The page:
Steve Earle and the Dukes and Duchesses, ‘The Low Highway’ – Album Review
Steve Earle is the punk poet laureate of alt-country music.
Like the Merles and Johnnys of the past, he’s been blessed with a dark wit and chip-on-the-shoulder muse -- his pen, vocal cords, guitar strokes, all vehicles of war. He wants his audience to feel changed after listening to his music. And sometimes, that involves a swift smack upside the head.
And we, the audience, are blessed to have a guy like this in our lives, simple as that. His presence in the American musical canon (est. 1986) has made the music world better. His latest record, ‘The Low Highway,’ is just one more example of how good Steve Earle gets when stuff goes wrong (see ‘The Revolution Starts...Now’ or ‘Jerusalem’).
Now, sure, Earle, in both vocal delivery and ethos, leans heavily on the Bruce Springsteen Tradition, but that’s nothing new. Thankfully, as Earle fans know, he’s never doing it ironically -- like seemingly a billion indie bands have in the last 10 years. We know Springsteen is Springsteen, Earle is Earle.
On ‘Highway,’ Earle’s hung up on the Big D's: displacement, destruction, decay, drugs, depression. Everything messed up about America rears its ugly head -- from the recession (on the title track) to hurricanes (‘That All You Got’) and the unnatural disaster that is meth (‘Calico County’). He even stages his own black comedic play, starring a suicidal guy in his pickup truck packed full of flammables, contemplating arson on the grandest, gaudiest scale: "Burning [a] Walmart down."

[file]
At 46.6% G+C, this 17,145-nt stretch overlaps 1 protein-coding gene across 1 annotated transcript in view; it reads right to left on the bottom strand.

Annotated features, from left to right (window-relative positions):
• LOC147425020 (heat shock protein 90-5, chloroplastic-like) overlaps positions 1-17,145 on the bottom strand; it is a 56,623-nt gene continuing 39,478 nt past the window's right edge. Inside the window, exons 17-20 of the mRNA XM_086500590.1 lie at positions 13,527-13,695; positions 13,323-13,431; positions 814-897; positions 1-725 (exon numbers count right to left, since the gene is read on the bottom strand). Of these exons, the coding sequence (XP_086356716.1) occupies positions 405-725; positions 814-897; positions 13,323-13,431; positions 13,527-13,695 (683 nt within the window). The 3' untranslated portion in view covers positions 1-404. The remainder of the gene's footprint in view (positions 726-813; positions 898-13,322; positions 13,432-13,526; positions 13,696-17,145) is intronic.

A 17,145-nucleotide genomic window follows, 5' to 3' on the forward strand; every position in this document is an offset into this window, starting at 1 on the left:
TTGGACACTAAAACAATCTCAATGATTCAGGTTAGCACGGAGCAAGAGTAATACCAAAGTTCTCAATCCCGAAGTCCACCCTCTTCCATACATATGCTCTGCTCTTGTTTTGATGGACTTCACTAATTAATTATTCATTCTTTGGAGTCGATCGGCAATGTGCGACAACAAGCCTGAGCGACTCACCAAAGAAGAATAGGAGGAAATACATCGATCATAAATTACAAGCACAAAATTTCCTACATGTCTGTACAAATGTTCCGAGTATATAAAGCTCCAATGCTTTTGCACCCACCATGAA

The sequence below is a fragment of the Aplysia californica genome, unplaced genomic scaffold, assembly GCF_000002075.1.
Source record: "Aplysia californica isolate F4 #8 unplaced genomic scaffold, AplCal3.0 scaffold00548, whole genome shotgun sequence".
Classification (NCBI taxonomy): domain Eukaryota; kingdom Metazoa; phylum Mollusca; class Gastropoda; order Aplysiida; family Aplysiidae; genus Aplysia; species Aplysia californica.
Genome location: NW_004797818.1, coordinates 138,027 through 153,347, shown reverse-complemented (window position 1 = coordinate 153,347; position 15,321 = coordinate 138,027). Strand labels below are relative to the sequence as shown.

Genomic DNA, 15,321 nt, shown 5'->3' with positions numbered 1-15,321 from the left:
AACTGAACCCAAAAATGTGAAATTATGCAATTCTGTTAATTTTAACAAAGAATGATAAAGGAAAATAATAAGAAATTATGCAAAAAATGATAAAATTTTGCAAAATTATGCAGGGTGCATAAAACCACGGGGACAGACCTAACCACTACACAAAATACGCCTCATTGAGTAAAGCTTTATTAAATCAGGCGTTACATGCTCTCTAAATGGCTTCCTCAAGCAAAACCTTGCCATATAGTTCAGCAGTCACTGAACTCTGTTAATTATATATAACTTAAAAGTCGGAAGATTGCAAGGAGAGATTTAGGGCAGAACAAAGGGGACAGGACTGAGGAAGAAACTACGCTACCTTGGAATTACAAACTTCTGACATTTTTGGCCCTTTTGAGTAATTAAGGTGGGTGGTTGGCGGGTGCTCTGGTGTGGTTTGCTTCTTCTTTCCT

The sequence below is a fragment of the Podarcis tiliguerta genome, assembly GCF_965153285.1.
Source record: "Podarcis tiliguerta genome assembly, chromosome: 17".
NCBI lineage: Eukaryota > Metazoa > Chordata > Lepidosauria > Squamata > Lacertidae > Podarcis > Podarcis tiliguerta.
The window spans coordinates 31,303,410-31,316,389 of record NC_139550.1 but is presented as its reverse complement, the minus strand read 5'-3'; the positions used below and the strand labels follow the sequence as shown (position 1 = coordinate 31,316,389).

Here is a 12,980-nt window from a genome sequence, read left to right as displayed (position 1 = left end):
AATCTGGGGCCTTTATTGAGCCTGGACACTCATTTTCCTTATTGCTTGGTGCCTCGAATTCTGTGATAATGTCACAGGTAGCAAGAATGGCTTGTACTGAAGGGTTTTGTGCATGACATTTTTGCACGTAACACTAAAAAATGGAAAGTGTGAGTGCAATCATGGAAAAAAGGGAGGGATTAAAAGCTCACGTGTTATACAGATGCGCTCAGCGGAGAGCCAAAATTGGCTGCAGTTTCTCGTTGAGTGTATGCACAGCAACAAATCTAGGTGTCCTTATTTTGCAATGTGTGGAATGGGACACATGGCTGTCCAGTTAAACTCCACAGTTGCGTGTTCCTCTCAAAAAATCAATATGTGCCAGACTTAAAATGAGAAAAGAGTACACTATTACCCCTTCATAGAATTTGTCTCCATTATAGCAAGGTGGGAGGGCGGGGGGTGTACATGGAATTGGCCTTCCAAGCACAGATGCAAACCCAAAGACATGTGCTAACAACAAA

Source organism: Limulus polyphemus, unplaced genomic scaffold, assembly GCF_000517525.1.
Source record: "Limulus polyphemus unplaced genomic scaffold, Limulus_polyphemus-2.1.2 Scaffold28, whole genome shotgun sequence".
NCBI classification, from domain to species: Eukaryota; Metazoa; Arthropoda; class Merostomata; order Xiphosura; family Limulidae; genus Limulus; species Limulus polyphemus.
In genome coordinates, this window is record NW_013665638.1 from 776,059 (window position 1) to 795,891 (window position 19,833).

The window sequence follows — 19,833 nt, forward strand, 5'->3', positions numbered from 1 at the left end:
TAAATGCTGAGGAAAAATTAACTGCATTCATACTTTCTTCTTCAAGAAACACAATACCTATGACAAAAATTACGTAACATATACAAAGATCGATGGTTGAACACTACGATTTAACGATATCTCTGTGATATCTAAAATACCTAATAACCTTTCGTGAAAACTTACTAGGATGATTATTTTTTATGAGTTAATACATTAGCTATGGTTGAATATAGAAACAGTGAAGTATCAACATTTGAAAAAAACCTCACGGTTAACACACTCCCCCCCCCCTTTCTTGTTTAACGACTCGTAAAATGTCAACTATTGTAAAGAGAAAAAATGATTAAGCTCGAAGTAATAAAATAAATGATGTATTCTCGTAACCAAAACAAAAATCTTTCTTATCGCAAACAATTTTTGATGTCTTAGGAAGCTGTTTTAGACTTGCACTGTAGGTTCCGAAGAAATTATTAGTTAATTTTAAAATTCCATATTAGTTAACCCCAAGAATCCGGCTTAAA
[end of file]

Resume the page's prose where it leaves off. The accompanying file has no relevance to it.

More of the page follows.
And like most Earle albums, this one gives you a little bit of everything, stylistically. He crisscrosses genres like an old lady sewing up a patchwork quilt. Sparse acoustic country (‘The Low Highway’), grungy country rock (‘Calico County’), Zydeco (‘That All You Got’), back-parlour honky tonk (‘Pocket Full of Rain’) and frost-bitten blues (‘Warren Hellman’s Banjo’) all make an appearance. The threads that hold it all together? Gumption. Experience. Chops.
The centerpiece, in our humble opinion, is ‘Invisible,’ which is Earle at his absolute finest. With this acoustic number, it’s almost as though Earle has taken every down-on-his-luck character on the album and molded them into one, in a single song.
Now that’s punk.